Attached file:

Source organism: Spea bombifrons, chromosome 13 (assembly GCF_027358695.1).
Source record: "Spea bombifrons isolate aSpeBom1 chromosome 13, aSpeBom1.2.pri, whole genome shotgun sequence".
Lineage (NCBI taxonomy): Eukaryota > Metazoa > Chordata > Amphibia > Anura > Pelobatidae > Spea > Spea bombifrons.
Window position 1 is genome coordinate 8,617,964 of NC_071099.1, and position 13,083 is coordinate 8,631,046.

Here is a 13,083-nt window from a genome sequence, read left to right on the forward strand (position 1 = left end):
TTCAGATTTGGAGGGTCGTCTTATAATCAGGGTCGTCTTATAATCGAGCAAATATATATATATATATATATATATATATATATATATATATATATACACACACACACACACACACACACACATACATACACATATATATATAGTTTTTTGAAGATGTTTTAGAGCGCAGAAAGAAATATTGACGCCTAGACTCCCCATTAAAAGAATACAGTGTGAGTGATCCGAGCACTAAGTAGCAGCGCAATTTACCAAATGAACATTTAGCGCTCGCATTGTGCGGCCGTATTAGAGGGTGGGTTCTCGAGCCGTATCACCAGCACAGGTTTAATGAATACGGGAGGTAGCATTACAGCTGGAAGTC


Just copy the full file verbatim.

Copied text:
Source organism: Spea bombifrons, chromosome 13 (assembly GCF_027358695.1).
Source record: "Spea bombifrons isolate aSpeBom1 chromosome 13, aSpeBom1.2.pri, whole genome shotgun sequence".
Lineage (NCBI taxonomy): Eukaryota > Metazoa > Chordata > Amphibia > Anura > Pelobatidae > Spea > Spea bombifrons.
Window position 1 is genome coordinate 8,617,964 of NC_071099.1, and position 13,083 is coordinate 8,631,046.

Here is a 13,083-nt window from a genome sequence, read left to right on the forward strand (position 1 = left end):
TTCAGATTTGGAGGGTCGTCTTATAATCAGGGTCGTCTTATAATCGAGCAAATATATATATATATATATATATATATATATATATATATATATATACACACACACACACACACACACACACATACATACACATATATATATAGTTTTTTGAAGATGTTTTAGAGCGCAGAAAGAAATATTGACGCCTAGACTCCCCATTAAAAGAATACAGTGTGAGTGATCCGAGCACTAAGTAGCAGCGCAATTTACCAAATGAACATTTAGCGCTCGCATTGTGCGGCCGTATTAGAGGGTGGGTTCTCGAGCCGTATCACCAGCACAGGTTTAATGAATACGGGAGGTAGCATTACAGCTGGAAGTC